The Projector and The Elephant by Martin Vaughn-James, edited and designed by Seth, introduction by Jeet Heer / ISBN 9781552452875 / just-published hardcover from New York Review Comics
Two surreal graphic novels about technology, corporatization, and alienation in the modern world by a cult-favorite comics innovator.
"Vaughn-James remains a significant figure in comics history because his work was singular, literate, experimental, and often unsurpassably good."-- The Walrus
In 1968, the British artist and writer Martin Vaughn-James emigrated to Canada. Over the next eight years, he proceeded to produce some of the most mesmerizing and inventive works in comics, light-years ahead of his contemporaries. Among them were Elephant and The Projector, linked graphic novels that guide the reader (and a bespectacled Everyman) through landscapes built out of both the everyday and the nightmarish. Jam-packed superhighways, plummeting horses, vast urban wastelands, colossal businessmen, demented cartoon animals, and interstellar oranges are just a small part of Vaughn-James’s prophetic vision of society’s turn away from the natural world to the artificial.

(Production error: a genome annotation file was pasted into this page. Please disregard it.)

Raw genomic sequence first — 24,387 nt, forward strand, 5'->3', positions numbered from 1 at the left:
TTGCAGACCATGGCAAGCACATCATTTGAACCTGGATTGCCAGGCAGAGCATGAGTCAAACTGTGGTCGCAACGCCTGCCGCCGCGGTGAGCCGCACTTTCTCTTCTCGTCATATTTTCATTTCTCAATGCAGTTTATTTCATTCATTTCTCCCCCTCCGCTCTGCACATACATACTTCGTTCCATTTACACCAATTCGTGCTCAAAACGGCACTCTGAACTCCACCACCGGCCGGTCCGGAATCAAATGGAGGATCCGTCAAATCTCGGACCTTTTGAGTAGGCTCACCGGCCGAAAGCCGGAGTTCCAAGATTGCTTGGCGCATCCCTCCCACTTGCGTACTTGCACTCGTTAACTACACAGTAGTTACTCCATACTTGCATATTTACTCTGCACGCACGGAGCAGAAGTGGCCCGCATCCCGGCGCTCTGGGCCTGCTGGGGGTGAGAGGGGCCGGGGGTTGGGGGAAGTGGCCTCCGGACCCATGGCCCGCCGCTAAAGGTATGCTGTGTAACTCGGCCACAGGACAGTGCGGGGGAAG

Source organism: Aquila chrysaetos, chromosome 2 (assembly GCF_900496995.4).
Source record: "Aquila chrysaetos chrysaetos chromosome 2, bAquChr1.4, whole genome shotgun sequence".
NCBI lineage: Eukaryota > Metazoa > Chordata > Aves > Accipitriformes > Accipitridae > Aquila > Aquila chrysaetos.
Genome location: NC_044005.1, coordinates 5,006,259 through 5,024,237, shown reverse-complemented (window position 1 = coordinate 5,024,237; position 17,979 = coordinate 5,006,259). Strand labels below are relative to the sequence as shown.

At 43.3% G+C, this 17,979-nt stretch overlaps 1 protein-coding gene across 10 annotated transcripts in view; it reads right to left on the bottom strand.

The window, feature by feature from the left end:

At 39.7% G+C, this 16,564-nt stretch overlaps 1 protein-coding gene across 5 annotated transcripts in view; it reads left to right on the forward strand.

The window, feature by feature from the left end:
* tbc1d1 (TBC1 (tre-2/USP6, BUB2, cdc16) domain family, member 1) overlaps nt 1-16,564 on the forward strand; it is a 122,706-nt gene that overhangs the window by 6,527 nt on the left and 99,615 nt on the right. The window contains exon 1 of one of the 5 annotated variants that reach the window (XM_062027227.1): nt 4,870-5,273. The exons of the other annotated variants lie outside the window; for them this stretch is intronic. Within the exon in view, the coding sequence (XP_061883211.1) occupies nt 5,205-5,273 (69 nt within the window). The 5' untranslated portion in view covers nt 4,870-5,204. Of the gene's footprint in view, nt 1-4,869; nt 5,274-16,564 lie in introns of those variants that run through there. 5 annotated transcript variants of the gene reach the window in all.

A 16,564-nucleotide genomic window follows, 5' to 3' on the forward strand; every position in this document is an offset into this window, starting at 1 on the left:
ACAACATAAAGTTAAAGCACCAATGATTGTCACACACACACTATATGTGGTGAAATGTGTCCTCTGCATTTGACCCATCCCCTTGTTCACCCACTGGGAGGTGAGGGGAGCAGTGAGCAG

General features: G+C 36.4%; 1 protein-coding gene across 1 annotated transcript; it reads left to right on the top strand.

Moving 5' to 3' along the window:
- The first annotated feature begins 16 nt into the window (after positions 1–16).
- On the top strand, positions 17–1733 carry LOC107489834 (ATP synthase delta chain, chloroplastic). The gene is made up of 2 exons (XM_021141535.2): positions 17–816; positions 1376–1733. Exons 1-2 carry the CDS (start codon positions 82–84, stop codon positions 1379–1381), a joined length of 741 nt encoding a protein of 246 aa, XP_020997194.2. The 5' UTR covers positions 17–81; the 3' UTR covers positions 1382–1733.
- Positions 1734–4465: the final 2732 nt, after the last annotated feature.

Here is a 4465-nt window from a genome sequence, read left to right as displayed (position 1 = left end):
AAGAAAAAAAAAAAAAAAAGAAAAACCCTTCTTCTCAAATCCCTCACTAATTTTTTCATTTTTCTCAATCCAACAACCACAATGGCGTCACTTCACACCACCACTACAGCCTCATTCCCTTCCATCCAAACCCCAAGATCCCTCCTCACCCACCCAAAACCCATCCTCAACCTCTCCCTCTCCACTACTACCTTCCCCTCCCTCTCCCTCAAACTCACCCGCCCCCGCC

Together for the first time in a single volume, designed and edited by Seth and with an introduction by Jeet Heer, Elephant and The Projector stand as a reminder that we have yet to catch up to Vaughn-James.
Martin Vaughn-James (1943–2009) was a British painter and cartoonist best known for his captivating, stylistically daring graphic novels—Elephant, The Projector, The Park, and The Cage—all published in the 1970s, when Vaughn-James lived in Canada. He contributed to numerous magazines during his lifetime and wrote two prose novels, Night Train and The Tomb of Zwaab.